If you store that plaintext (from the low level API) then it is plaintext everywhere. The vaults storing it will have it obfuscated, but in flight then the nodes getting the message will see it, unless you encrypt it yourself. This is where high level API’s should ensure all data is encrypted, but folk can bypass that in the low level API easy enough. Vault don’t care really it is only data to them and they look after it.
If we ignore data at rest where vaults will take steps to encrypt on the holders etc. as a farmer protection. Then the vaults only see bit and bytes of stuff, they cannot enforce encryption, they can enforce formats (like the reserved types).
Hope that makes sense. The network can be used by a bad app to store data without any encryption, even bypass self_encryption and so on.
Thanks, I forgot about the difference between low and high level APIs.
I agree that ‘published’ and ‘unpublished’ don’t seem right. What about ‘restricted data’ (as in guarded from access)?
This data type is further sub-divided into two categories, Sequenced and Unsequenced. For Sequenced MutableData the client MUST specify the next version number of a value while modifying/deleting keys. Similarly, while modifying the Mutable Data shell (permissions, ownership, etc.), the next version number MUST be passed. For Unsequenced MutableData the client does not have to pass version numbers for keys, but it still MUST pass the next version number while modifying the Mutable Data shell.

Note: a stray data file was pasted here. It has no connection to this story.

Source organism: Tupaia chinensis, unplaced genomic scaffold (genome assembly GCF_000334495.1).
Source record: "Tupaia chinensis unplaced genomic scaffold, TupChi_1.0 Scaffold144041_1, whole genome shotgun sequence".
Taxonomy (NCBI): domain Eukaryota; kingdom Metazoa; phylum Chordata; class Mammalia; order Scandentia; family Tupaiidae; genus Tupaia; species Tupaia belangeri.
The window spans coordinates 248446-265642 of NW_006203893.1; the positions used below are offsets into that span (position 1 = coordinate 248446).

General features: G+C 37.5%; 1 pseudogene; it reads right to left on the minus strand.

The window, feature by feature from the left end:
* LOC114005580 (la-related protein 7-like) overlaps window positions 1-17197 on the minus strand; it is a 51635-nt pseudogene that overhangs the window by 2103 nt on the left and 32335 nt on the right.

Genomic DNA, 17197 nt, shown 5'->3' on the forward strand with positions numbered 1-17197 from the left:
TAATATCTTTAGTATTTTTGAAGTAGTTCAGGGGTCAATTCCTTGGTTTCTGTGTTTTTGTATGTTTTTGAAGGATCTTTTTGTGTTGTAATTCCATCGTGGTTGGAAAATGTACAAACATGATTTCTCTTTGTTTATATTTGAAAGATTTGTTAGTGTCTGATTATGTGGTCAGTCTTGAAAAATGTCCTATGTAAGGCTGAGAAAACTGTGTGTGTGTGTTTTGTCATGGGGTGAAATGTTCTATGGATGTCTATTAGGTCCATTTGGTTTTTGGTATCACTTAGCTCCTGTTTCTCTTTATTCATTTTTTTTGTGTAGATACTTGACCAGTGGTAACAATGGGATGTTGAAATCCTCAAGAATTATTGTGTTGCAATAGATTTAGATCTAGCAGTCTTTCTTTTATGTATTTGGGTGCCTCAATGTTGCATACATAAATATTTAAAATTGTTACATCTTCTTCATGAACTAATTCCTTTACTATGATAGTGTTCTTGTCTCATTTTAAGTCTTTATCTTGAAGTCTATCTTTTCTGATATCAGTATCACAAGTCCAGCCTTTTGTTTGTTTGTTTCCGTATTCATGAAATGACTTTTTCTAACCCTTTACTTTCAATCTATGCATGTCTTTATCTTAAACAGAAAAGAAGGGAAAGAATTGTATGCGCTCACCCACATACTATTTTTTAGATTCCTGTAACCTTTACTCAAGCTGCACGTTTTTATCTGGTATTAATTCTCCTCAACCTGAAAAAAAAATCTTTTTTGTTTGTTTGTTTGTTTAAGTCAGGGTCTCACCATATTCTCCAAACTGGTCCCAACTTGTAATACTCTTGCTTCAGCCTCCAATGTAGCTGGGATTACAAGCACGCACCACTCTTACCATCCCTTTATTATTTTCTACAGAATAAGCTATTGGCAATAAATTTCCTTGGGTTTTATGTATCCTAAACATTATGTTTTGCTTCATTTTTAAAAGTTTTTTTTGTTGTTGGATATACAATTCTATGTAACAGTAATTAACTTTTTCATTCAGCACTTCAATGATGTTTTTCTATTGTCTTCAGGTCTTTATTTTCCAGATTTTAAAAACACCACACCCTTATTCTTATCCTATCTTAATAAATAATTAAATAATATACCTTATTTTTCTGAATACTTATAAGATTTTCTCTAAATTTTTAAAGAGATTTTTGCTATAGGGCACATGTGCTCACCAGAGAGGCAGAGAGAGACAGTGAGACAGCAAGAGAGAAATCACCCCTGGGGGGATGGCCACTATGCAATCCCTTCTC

Fundamental to this concept, is the version. I wonder, why we need to expand on the vocabulary, by introducing
Unsequenced, when the most natural and closest related naming would be
Unversioned. This is an existing nomenclature that seems suitable.
I believe there is a long standing pattern in the code base of inventing new words for existing phenomena, or very closely related concepts. This is not a good habit IMO. It obfuscates the technology, it’s concepts and principles, to new developers and others. I think it is important with stringency, and minimalism in the nomenclature, trying to keep it small where possible (i.e., if we are talking about versions, use Versioned, not another different word to mean the same thing), and trying to keep it related and close to existing developer nomenclature.